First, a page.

• 4.
    Lundmark, Carita
    Kristianstad University, School of Education and Environment.
    Texter skrivna på engelska2012In: Skrivhandboken: en pragmatisk handbok för lärare på högskolor och universitet, Kristianstad: Kristianstad University Press , 2012, , p. 137p. 117-132Chapter in book (Other academic)
  • 5.
    Lundmark, Carita
    Kristianstad University, School of Education and Environment, Avdelningen för Humanvetenskap.
    What makes a good pun: a corpus analysis based on metacomments2015Conference paper (Refereed)
    Abstract [en]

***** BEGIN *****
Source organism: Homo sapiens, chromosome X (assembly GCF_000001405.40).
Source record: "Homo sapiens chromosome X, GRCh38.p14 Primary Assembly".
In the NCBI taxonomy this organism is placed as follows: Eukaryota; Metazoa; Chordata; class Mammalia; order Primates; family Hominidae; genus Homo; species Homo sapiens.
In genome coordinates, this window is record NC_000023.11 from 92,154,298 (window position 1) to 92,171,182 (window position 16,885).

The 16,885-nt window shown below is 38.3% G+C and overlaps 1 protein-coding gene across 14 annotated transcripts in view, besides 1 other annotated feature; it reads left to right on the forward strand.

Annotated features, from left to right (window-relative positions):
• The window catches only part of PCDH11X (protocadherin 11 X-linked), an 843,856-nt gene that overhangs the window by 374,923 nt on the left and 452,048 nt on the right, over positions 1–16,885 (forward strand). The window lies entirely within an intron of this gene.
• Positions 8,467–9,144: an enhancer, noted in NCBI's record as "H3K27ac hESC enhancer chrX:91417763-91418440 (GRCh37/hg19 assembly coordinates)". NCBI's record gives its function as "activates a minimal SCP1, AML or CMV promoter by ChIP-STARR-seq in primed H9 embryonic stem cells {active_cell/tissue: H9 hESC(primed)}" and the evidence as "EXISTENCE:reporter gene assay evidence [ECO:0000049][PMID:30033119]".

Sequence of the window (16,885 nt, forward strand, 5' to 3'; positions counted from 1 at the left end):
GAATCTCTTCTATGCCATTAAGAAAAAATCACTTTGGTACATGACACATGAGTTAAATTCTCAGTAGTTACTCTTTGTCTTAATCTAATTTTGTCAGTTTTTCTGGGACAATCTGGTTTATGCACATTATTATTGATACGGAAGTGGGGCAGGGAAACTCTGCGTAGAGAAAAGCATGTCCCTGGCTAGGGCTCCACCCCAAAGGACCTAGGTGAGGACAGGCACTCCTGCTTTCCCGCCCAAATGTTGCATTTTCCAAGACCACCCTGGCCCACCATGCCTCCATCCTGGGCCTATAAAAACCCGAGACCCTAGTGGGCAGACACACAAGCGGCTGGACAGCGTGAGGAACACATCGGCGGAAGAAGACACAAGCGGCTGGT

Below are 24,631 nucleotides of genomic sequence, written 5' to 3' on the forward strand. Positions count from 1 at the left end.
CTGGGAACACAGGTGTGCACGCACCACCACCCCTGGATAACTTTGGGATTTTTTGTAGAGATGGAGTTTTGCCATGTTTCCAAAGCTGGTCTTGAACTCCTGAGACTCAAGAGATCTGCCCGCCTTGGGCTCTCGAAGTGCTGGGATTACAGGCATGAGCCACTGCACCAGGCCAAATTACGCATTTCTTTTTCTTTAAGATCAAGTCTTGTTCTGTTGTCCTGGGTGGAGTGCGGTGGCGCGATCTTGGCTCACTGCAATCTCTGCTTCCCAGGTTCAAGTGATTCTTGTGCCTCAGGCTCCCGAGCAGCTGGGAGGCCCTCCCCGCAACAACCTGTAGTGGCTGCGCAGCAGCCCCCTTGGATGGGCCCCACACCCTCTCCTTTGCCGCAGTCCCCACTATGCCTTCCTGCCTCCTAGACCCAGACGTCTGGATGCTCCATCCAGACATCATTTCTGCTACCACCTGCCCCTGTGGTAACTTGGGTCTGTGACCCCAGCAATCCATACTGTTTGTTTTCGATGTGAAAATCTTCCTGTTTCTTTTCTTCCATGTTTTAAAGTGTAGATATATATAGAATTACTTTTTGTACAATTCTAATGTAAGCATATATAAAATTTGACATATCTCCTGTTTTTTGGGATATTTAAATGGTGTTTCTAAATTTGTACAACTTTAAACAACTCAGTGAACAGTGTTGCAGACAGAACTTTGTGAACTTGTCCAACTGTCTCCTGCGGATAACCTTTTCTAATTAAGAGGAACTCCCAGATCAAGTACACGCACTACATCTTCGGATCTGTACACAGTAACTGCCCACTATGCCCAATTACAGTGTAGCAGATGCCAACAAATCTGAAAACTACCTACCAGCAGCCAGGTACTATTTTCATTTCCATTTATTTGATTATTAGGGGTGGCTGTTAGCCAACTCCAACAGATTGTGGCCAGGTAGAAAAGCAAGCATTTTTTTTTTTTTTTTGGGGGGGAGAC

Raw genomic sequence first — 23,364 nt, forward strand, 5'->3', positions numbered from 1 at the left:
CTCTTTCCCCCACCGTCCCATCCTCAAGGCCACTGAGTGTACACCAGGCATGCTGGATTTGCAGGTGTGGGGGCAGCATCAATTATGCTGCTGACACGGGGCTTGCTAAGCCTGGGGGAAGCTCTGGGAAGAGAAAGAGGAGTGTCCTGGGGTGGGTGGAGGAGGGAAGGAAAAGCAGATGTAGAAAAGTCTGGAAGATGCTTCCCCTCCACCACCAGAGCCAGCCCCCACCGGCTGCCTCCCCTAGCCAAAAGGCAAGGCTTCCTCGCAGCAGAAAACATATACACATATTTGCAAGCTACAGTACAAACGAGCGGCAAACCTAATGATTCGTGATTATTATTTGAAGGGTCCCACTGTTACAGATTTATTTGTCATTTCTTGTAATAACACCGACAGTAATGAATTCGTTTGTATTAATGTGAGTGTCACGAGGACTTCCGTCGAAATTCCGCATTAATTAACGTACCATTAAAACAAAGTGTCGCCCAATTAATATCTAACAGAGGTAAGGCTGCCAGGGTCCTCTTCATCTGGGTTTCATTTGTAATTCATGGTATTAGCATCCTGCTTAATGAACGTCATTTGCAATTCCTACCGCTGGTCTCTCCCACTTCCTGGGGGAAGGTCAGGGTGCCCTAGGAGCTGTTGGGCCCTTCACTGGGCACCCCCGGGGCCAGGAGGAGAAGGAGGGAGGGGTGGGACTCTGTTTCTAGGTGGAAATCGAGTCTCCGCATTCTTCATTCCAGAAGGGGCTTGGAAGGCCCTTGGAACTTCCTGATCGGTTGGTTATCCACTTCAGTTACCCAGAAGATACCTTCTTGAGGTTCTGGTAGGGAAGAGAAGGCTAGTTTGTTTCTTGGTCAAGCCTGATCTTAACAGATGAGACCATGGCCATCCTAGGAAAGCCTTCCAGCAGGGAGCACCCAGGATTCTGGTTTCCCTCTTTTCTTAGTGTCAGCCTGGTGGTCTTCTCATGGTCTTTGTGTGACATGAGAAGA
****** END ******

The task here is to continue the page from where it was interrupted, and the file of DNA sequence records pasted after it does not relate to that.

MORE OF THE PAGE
This paper was inspired by a study of mixed metaphor as a meta-linguistic comment (Semino 2015) and builds on a previous conference presentation based on the 176 instances of the word pun preceded by an adjective in the Corpus of Contemporary American English (COCA), totalling 450M words. The data for the present study includes all 784 instances of pun in the corpus, and the material is analysed with respect to the characteristics of the pun, i.e. how the ambiguity is created (metaphor, metonymy, homonymy etc.) and what type of scenarios are invoked by the two senses. This is then compared to the quality of the pun as expressed in the metacomment. In a pun, two meanings are incongruously combined in the same utterance (e.g. Ross 1998: 8), in cognitive linguistic terms invoking two scenarios or mental spaces that can either be very detailed or fairly schematic. Theoretically, the study shows how a more specific level of abstraction often is involved in conceptualisation processes, as suggested by Johansson Falck (2013), “making the schema more concrete and easier to refer to” (2013: 216), and enabling the construction of a blended space by providing two input spaces that are rich enough to share a generic space and allow cross-space mappings (Fauconnier & Turner 2002). The present study builds on the idea that puns, like mixed metaphors, display a sensitivity to “specific scenarios rather than broad source domains” (Semino 2015: 28), and further explores the earlier tentative conclusion that quality does not seem to be related to how the ambiguity is created, but to whether there is a meaningful connection between the two scenarios. A good-quality pun seems easier to achieve if certain types of scenarios are involved by virtue of the context.